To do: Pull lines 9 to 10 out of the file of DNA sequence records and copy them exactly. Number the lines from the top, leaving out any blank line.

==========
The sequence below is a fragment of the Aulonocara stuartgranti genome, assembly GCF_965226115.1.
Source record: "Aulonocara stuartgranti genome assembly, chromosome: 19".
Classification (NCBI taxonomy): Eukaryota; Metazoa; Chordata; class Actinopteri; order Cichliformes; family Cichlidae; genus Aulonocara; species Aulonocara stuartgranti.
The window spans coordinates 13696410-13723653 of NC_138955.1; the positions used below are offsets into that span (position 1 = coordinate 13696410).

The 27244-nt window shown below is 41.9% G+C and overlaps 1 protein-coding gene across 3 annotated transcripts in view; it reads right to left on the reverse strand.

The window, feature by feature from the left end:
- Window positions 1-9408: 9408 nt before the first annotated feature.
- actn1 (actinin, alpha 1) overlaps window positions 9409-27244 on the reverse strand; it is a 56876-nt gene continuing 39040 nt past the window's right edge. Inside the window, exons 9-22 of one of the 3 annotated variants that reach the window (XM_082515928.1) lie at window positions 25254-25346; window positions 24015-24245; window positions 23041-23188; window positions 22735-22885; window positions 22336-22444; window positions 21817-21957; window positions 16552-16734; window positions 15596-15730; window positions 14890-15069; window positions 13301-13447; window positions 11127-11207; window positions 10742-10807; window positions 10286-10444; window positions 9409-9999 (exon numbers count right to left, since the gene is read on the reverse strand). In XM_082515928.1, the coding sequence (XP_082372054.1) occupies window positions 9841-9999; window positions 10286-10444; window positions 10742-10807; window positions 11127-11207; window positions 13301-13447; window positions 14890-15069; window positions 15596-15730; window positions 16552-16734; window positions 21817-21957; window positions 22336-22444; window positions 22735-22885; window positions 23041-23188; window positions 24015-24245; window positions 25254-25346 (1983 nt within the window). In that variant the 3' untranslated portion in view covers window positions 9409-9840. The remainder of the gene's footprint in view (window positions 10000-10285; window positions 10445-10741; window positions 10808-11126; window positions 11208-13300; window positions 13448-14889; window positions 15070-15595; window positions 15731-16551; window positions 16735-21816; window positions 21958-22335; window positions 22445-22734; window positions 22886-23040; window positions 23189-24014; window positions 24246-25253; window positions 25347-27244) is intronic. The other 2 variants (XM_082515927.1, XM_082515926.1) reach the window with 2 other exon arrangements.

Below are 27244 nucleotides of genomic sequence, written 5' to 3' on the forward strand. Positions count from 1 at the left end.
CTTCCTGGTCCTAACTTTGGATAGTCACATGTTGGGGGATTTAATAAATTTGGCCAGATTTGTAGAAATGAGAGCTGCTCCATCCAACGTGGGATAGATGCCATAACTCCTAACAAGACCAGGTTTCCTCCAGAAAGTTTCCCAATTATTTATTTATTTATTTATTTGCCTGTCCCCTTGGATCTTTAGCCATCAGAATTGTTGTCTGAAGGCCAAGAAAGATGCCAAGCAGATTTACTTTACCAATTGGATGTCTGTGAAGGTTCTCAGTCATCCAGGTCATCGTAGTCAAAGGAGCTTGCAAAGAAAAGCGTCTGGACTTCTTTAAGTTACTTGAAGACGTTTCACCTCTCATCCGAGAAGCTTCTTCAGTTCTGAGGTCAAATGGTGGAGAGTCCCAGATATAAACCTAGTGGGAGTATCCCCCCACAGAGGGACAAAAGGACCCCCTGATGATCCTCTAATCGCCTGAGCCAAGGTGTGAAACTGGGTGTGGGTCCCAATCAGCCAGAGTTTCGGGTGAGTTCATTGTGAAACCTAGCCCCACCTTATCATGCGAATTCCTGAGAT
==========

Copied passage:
Below are 27244 nucleotides of genomic sequence, written 5' to 3' on the forward strand. Positions count from 1 at the left end.
CTTCCTGGTCCTAACTTTGGATAGTCACATGTTGGGGGATTTAATAAATTTGGCCAGATTTGTAGAAATGAGAGCTGCTCCATCCAACGTGGGATAGATGCCATAACTCCTAACAAGACCAGGTTTCCTCCAGAAAGTTTCCCAATTATTTATTTATTTATTTATTTGCCTGTCCCCTTGGATCTTTAGCCATCAGAATTGTTGTCTGAAGGCCAAGAAAGATGCCAAGCAGATTTACTTTACCAATTGGATGTCTGTGAAGGTTCTCAGTCATCCAGGTCATCGTAGTCAAAGGAGCTTGCAAAGAAAAGCGTCTGGACTTCTTTAAGTTACTTGAAGACGTTTCACCTCTCATCCGAGAAGCTTCTTCAGTTCTGAGGTCAAATGGTGGAGAGTCCCAGATATAAACCTAGTGGGAGTATCCCCCCACAGAGGGACAAAAGGACCCCCTGATGATCCTCTAATCGCCTGAGCCAAGGTGTGAAACTGGGTGTGGGTCCCAATCAGCCAGAGTTTCGGGTGAGTTCATTGTGAAACCTAGCCCCACCTTATCATGCGAATTCCTGAGAT